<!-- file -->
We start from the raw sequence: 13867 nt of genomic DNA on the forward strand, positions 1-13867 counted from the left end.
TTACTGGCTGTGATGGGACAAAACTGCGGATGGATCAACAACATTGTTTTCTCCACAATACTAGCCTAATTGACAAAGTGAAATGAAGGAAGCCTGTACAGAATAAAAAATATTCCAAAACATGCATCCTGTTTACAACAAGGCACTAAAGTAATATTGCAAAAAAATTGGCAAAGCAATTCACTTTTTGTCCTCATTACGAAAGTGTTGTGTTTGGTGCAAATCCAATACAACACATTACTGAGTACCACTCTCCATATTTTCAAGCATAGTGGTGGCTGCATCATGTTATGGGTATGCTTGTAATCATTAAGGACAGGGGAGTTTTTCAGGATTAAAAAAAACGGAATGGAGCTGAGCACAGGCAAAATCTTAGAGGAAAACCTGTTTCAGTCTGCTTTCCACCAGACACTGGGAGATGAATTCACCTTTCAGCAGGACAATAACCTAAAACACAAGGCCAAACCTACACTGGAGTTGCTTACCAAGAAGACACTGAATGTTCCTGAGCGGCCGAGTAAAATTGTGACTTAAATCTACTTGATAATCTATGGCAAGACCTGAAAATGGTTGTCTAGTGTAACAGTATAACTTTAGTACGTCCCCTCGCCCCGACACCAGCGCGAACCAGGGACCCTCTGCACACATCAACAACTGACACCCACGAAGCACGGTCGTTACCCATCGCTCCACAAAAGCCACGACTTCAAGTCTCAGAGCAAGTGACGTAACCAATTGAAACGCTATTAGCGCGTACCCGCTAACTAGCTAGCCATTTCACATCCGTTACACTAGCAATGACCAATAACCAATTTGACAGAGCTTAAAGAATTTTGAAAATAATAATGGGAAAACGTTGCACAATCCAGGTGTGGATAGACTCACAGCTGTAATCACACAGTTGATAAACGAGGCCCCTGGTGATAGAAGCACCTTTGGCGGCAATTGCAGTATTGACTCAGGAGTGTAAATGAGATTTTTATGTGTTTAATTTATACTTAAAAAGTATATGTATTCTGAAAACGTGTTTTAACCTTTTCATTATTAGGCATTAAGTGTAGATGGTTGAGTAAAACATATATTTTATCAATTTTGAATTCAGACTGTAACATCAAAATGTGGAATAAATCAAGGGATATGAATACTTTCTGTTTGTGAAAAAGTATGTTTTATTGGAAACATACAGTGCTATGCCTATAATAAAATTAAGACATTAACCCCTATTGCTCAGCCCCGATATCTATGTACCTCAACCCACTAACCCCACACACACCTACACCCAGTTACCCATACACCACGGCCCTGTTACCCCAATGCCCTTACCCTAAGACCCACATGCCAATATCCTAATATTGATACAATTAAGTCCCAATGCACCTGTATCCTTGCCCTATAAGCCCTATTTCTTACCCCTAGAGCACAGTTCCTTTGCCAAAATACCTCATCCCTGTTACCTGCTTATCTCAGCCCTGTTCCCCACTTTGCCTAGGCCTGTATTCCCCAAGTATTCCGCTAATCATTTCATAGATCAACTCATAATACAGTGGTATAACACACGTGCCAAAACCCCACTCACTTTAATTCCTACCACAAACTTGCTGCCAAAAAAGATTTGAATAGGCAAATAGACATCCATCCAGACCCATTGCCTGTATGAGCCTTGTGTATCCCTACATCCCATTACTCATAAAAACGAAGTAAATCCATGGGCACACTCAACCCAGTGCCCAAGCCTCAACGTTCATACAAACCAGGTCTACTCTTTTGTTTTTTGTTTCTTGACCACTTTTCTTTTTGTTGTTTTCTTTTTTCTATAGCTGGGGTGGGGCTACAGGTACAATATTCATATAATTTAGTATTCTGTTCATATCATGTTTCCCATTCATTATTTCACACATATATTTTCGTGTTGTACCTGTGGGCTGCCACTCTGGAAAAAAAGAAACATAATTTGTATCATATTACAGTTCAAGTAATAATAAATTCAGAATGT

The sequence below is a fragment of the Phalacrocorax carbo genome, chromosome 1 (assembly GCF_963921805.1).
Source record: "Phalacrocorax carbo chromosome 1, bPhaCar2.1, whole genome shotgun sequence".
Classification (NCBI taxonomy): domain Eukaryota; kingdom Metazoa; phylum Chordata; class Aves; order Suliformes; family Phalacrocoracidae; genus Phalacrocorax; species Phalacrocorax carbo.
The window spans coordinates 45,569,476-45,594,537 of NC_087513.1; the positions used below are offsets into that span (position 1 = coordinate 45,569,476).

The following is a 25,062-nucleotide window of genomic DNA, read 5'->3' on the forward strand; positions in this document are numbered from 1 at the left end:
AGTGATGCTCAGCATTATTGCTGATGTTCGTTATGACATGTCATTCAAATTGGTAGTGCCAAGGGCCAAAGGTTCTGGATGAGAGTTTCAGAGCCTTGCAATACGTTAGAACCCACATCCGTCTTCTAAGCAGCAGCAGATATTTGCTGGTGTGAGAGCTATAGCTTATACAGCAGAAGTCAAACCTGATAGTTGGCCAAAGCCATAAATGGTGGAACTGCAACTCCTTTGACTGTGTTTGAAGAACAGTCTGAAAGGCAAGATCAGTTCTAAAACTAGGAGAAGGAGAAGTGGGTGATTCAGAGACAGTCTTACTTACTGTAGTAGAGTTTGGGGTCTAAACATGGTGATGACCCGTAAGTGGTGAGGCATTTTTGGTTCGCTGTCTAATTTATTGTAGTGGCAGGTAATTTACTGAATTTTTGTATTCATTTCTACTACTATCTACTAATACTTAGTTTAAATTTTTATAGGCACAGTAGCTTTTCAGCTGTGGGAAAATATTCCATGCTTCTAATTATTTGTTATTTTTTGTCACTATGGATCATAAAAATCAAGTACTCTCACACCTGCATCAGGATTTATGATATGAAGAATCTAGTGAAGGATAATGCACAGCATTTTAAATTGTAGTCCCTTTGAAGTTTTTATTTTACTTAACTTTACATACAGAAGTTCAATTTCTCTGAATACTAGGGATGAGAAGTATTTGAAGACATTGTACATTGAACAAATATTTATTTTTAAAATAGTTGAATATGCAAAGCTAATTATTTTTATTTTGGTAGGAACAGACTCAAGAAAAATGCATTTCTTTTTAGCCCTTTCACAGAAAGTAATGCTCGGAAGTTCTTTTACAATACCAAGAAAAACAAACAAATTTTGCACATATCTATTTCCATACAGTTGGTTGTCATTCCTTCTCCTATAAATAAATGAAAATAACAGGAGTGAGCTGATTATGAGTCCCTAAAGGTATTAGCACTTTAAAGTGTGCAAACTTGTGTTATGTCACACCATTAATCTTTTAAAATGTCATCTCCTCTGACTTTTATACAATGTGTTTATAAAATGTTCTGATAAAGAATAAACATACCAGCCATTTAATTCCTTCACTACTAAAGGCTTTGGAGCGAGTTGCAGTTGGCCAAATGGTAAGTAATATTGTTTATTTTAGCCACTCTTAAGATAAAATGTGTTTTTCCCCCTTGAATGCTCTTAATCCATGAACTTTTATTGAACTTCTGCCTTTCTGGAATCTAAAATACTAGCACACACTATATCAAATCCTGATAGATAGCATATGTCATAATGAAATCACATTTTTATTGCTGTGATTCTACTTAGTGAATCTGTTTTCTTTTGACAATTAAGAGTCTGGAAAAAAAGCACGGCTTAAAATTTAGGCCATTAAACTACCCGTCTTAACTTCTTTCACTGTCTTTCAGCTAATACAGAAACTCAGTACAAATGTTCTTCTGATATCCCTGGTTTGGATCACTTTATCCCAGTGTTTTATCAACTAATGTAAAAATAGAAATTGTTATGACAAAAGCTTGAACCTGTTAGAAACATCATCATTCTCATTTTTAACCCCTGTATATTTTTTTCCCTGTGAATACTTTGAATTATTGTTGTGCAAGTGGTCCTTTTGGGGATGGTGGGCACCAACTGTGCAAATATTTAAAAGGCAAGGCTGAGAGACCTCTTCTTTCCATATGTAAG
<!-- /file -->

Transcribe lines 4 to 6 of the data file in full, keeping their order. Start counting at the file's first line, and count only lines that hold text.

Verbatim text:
Source record: "Phalacrocorax carbo chromosome 1, bPhaCar2.1, whole genome shotgun sequence".
Classification (NCBI taxonomy): domain Eukaryota; kingdom Metazoa; phylum Chordata; class Aves; order Suliformes; family Phalacrocoracidae; genus Phalacrocorax; species Phalacrocorax carbo.
The window spans coordinates 45,569,476-45,594,537 of NC_087513.1; the positions used below are offsets into that span (position 1 = coordinate 45,569,476).